AstraZeneca stops monotherapy study at centerpiece of $500M buyout

AstraZeneca R&D, Boston, USA
AstraZeneca's R&D site in Boston, Massachusetts. (AstraZeneca)

AstraZeneca has stopped (PDF) monotherapy development of a PD-1 drug it acquired in a $500 million (€400 million) biotech buyout. The candidate, MEDI0680, was the centerpiece of AstraZeneca’s takeover of Amplimmune.

MEDI0680 is a PD-1 checkpoint inhibitor AstraZeneca picked up in its 2013 takeover of Amplimmune. AstraZeneca paid $225 million upfront and committed to up to $275 million in milestones to buy the firm in 2013. The statement to disclose the takeout focused squarely on MEDI0680, then known as AMP-514. The rest of Amplimmune’s pipeline was only mentioned in passing. 

AstraZeneca went on to move MEDI0680 into three early-phase trials, only one of which is still active. That trial is testing MEDI0680 in combination with AstraZeneca’s PD-L1 drug Imfinzi in patients with advanced malignancies. The trial pitted the PD-1/PD-L1 cocktail against Bristol-Myers Squibb’s rival checkpoint inhibitor Opdivo. 

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MEDI0680 as a monotherapy was jettisoned from the pipeline as part of a pruning that affected a few other drugs. The R&D team also axed asthma hopeful tralokinumab after it came up short in three phase 3 trials.

Tralokinumab has been a dead drug walking since AstraZeneca disclosed it had failed to move the needle in two phase 3 trials in November. Those failures followed an earlier phase 3 flop and a miss in phase 2b. The drug lurched on after those setbacks but the last two phase 3 fails have finally killed off the program.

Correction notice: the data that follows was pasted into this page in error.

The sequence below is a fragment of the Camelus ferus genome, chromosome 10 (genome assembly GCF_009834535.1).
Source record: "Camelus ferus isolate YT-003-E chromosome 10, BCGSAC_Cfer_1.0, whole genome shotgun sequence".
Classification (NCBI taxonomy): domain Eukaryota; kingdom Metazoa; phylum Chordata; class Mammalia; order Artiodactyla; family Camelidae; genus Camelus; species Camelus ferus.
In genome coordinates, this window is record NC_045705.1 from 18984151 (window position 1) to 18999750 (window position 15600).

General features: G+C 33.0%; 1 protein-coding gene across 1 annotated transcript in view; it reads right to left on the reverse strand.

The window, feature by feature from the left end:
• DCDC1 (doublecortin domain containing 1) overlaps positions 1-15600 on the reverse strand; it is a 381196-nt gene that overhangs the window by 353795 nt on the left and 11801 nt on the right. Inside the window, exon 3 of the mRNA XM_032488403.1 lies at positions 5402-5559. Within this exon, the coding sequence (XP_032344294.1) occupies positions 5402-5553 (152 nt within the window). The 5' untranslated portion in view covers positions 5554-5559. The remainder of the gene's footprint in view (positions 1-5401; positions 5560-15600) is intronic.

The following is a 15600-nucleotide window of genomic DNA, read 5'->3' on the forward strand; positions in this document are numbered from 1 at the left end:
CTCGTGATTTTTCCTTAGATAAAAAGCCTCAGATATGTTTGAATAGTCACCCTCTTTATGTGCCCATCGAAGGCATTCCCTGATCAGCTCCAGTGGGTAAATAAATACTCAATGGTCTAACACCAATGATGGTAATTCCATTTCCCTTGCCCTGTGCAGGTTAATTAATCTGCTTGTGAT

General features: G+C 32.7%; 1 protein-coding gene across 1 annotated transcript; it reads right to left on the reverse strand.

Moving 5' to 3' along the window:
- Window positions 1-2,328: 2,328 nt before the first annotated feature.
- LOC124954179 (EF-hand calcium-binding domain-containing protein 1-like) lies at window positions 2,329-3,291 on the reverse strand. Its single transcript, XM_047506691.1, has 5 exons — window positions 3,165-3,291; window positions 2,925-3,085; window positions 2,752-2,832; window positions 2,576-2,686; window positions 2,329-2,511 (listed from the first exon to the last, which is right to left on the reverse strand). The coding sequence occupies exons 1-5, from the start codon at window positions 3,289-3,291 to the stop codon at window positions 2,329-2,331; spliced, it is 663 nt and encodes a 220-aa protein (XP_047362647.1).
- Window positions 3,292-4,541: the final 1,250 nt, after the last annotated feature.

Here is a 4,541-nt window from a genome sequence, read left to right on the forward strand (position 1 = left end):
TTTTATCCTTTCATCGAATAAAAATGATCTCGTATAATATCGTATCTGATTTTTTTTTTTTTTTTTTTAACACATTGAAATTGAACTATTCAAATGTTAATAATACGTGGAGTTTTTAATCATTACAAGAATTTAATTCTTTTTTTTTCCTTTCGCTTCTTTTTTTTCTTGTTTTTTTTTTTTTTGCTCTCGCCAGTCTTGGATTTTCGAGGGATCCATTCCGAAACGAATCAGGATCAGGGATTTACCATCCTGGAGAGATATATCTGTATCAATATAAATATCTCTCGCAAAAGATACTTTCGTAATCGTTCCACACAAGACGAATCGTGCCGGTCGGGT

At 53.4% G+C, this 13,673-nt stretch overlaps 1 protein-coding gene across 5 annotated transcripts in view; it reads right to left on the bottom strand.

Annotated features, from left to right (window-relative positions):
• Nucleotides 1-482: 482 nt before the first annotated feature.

RELATED: Double disappointment for AstraZeneca lung drug tralokinumab

Anti-IL-13 antibody tralokinumab was the most advanced clinical candidate to slip off AstraZeneca’s pipeline this quarter. It is joined on the scrapheap by a phase 2 asset, MEDI0680, and another drug that never made it past the first round of human tests.

The phase 2 asset is MEDI-573, an anti-IGF1/2 monoclonal antibody AstraZeneca moved into a clutch of solid tumor trials around the start of the decade. Three of the trials wrapped up years ago but a midphase study in hormone-sensitive, HER-2 negative metastatic breast cancer is still ticking along. That trial is now set to come to a close as AstraZeneca drops the drug from its pipeline.

AstraZeneca is also scrapping asthma asset AZD9898. The Big Pharma acquired the leukotriene C4 synthase inhibitor from Orexo in 2016 and started testing in healthy volunteers last year. That trial quickly went off the rails, though. AstraZeneca terminated it based on an interim review.